Thailand’s tourism industry and with it the country’s entire economy have come under significant distress and will feel the heat far into 2021 if international tourists are not allowed back into the country soon, the Bank of Thailand warned on  September 1.

Tourism, which officially contributes around 22 per cent to Thailand’s GDP – unofficially the number is closer to 30 per cent when services provided by the vast informal sector are factored in –, has come to a de facto standstill since April after the country closed its borders and international airports for foreign tourists, leading to substantial losses in tourism income and leaving millions of people left unemployed in the sector.

According to the Bangkok Post, officials have reduced their forecast for the number of foreign tourists this year to 6.7 million – most of which arrived in the first quarter anyhow. This compares to tourism arrivals of 39.8 per cent in 2019, a huge drop. With inbound flight restrictions still in place, the ratio of foreign travelers is expected to shrink by 100 per cent year-on-year between April and December.

For 2021, the forecast is 12 million international tourist arrivals, even though it is still unclear when and under which conditions borders will eventually be opened for tourism again.

The government and the Tourism Authority of Thailand (TAT) have worked out a number of ideas how to kickstart the industry, including opening the island of Phuket for controlled arrivals from countries with low Covid-19 cases, or offering a new nine-months long-stay visa for senior travelers who seek warmer climates to spend their winter time.

In a widely ridiculed proposal, TAT suggested to hand out 500 baht ($16) to each expat living in Thailand when they undertake a domestic trip “to offset higher admission fees” to attractions like temples and national parks where foreigners generally pay up to three times the amount Thai nationals do.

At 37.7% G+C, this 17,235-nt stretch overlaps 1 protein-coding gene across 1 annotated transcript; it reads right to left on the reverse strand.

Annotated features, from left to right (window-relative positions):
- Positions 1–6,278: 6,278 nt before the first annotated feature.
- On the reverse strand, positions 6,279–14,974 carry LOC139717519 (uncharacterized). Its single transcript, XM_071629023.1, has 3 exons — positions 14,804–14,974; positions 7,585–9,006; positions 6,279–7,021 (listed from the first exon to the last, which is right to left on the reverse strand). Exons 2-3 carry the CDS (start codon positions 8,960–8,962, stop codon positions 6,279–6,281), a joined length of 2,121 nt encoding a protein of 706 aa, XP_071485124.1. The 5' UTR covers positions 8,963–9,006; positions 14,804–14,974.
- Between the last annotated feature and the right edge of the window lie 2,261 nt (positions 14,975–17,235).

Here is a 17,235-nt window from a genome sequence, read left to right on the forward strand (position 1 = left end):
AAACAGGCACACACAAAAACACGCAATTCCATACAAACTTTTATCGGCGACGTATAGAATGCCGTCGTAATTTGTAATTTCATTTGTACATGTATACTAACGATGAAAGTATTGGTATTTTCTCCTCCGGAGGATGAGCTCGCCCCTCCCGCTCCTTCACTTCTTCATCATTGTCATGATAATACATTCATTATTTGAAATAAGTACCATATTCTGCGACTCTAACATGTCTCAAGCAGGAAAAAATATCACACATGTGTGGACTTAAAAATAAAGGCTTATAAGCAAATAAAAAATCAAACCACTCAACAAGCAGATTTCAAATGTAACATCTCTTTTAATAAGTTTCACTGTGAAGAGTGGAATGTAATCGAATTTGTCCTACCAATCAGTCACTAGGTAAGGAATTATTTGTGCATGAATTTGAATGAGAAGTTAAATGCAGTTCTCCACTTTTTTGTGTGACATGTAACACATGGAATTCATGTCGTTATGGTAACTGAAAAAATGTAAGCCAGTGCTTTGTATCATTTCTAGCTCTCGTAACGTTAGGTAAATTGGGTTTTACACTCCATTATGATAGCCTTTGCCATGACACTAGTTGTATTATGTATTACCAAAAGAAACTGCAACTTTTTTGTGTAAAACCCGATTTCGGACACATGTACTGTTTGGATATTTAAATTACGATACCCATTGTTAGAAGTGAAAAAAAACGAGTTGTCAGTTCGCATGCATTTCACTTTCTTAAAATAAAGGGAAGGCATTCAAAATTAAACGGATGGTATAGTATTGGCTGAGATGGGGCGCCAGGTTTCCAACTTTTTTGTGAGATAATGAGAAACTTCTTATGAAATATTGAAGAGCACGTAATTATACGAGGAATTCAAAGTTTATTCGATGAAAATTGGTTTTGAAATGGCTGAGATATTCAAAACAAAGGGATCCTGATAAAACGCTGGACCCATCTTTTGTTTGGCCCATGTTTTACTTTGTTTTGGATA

Solutions not yet on the table

However, none of the proposals have been met with great acclaim yet, neither by the industry nor by most members of the public. Observers say that the loopholes for potential international tourists were a huge amount of paperwork, expensive mandatory insurance protection, a mandatory 14-day state quarantine at their own expense and restricted travel inside the country.

“Who from Europe, for example, would want to go through all this when they can arrange a nice winter stay in the pleasant climates of Greece, southern France, Spain or Italy where there a far less restrictions, great food and culture and intelligent, friendly and communicative people, as compared to Thailand with its overcharging restaurant, broken temples, girlie bars and transvestite shows?,” an expat rhetorically asked an Investvine reporter.

“Even the Maldives with its reopened borders and current discounted rates would be cheaper than coming to Thailand,” the person said.

Difficult decision

As it stands, the Thai government appears to remain very wary of opening for tourism back up too quickly, potentially inviting a resurgence of the virus. However, the decision is tough since the collapsing industry is equally threatening people’s livelihoods.

Don Nakornthab, the Thai central bank’s senior director of the economic and policy department, said that “if foreign travelers still cannot visit the country next year, this will impact Thailand’s economic growth more severely. The government should strike a balance between tourism measures and outbreak containment.”

He conceded that the possibility of a second wave cannot be ruled out, as shown by what happened in places such as Hong Kong and Singapore. However, he maintained that a rate of 20 to 30 new cases a day is probably “manageable” for the sake of a recovery of the industry.

As of September 1, Thailand has reported 3,417 Covid-19 infections, of which 3,274 recovered. Fifty-eight people died from the disease.



Support ASEAN news

Investvine has been a consistent voice in ASEAN news for more than a decade. From breaking news to exclusive interviews with key ASEAN leaders, we have brought you factual and engaging reports – the stories that matter, free of charge.

Like many news organisations, we are striving to survive in an age of reduced advertising and biased journalism. Our mission is to rise above today’s challenges and chart tomorrow’s world with clear, dependable reporting.

Support us now with a donation of your choosing. Your contribution will help us shine a light on important ASEAN stories, reach more people and lift the manifold voices of this dynamic, influential region.